#5 Adam Pelech, New York Islanders: For a long time, I’ve been banging the drum that Pelech (and partner Ryan Pulock) are the most under-rated players in the game. Which after two long playoff runs and limiting stars like Sidney Crosby, is starting to come to the surface. Pelech isn’t a huge offensive contributor (just 14 points [4G+10A] in 56 games last season) but he’s able to log a ton of minutes and usually frustrates opponents by using his 6’3, 205 pound frame to separate them from the puck. The Islanders have excellent team defense concepts and structure, and Pelech is the most important brick in their wall. He’s no longer under-rated or going unnoticed for his high level of play.

#4 Dougie Hamilton, New Jersey Devils: Hamilton going from Carolina to New Jersey presents the rare intra-division free agent move of massive importance. Hamilton has long been a somewhat polarizing player for stylistic reasons — advanced statistics tend to love him since he controls play and pumps an insane amount of shots on net from the point (his 180 SOG last year led all NHL dmen by a mile). To the eye test and personality test, some are left wanting to see more assertive style or personality, but his on-ice impact can’t be denied. Hamilton is one of the best and most well-rounded top defensemen in the league, and the Devils gave him a seven year, $63 million contract because of it.

#3 John Carlson, Washington Capitals: Carlson is at his best when he or his team has the puck. He’s one of the league’s best power play quarterbacks, working the middle of the ice with a shot or pass decision, and his ability to read defenses and his booming shot usually has the Caps among the leaders of the NHL’s PP percentage. Carlson put up 10 goals and 34 assists last season, ranking fifth in defensemen in the league in points. Defensively his play can be an adventure, but WAR metrics graded his 2020-21 a lot favorable than earlier seasons.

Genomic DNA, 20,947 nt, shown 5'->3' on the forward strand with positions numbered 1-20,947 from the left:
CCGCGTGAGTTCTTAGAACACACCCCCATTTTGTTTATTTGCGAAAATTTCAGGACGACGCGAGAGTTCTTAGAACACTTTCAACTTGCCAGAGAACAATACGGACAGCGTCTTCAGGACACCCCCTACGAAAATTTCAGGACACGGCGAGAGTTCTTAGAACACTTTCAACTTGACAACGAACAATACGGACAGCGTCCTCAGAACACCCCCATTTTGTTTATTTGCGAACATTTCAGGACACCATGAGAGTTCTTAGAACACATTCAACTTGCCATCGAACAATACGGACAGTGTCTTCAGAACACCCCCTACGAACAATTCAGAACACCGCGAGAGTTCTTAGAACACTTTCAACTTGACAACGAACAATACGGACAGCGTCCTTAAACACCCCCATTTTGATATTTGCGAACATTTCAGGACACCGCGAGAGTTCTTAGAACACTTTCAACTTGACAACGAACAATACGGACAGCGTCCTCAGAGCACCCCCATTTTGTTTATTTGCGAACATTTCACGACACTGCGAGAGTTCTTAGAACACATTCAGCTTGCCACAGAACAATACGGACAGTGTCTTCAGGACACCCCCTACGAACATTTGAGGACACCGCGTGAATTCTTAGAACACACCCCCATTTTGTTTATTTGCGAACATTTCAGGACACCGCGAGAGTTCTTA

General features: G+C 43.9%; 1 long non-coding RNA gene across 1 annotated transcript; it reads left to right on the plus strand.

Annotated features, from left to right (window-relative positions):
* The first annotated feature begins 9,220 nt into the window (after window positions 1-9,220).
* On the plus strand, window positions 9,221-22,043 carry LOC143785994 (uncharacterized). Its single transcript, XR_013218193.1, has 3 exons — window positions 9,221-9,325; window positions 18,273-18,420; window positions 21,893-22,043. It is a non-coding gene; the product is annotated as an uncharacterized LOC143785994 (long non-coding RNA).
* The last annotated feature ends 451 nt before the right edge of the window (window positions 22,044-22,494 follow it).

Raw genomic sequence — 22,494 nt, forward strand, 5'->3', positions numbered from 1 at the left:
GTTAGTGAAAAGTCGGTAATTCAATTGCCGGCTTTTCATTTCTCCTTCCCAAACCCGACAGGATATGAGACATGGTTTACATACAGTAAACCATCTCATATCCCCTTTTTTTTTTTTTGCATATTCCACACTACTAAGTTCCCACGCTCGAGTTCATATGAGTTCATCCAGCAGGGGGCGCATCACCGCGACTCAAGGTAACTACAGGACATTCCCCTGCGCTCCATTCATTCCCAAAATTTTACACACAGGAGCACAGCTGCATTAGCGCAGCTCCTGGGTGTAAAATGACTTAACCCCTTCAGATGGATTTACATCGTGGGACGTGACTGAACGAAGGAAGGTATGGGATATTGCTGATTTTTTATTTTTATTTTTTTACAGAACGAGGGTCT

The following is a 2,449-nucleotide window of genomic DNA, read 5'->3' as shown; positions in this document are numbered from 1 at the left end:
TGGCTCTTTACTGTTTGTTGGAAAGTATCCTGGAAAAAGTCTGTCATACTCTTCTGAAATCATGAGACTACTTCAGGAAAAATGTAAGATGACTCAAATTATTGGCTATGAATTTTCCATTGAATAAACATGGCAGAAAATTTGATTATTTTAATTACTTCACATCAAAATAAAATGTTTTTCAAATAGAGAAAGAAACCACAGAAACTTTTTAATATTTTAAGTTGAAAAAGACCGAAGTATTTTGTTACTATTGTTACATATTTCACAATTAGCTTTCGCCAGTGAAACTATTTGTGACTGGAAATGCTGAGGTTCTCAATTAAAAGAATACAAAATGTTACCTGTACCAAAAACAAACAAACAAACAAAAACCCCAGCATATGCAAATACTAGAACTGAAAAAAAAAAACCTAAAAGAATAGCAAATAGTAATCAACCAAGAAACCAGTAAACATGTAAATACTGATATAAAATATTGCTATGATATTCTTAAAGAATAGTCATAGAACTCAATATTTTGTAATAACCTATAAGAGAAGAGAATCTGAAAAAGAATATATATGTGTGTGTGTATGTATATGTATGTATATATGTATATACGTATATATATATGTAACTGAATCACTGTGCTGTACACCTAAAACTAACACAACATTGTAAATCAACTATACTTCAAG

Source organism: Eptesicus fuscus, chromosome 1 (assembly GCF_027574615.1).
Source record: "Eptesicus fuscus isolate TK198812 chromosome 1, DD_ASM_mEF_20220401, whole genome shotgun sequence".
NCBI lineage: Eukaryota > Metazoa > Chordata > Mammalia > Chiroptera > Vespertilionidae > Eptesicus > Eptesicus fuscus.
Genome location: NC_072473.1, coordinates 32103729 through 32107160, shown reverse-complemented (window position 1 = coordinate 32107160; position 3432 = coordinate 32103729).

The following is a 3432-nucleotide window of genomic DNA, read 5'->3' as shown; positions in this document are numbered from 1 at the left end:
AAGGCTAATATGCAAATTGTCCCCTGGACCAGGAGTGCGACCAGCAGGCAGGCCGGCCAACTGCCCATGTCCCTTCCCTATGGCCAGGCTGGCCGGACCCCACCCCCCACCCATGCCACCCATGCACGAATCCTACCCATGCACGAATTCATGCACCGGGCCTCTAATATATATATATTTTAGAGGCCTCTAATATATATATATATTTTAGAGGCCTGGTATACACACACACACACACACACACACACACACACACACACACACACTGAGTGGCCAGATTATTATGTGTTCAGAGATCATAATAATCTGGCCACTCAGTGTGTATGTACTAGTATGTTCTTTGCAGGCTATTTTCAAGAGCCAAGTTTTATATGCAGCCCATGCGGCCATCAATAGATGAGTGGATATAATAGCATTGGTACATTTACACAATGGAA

#2 Kris Letang, Pittsburgh Penguins: Letang was a point machine, putting him 45 (7G+38A) in 55 games last season, tying him for third in scoring among NHL defensemen. He’s been the No. 1 guy in Pittsburgh for well over a decade now, which is incredible staying power to play against top competition and still tilt the ice in his team’s favor. While 5v5 defense has never been a huge calling card in Letang’s career, he’s somewhat quietly become an elite PK’er in the league (finishing in the 88th percentile of WAR looks in the last three seasons).

#1 Adam Fox, New York Rangers: you win the Norris, you get first place, that’s how it goes. In just his second season last year, Fox captured the vote for the league’s defensemen when he put up 47 points in 55 games. Despite being 5’11, 180, Fox is the perfect modern NHL defensemen with his skating ability, mind for the game and offensive skill with the puck. Against the Pens last season, Fox scored eight points (2G+6A) in eight games, averaging over 24 minutes per contest. He also isn’t simply all-offense, he blocked 18 shots against the Pens (and had 102 on the season, tying him for 15th among defenders). Right now no one’s stock on the blueline is higher than the Blueshirt’s 23-year old phenom.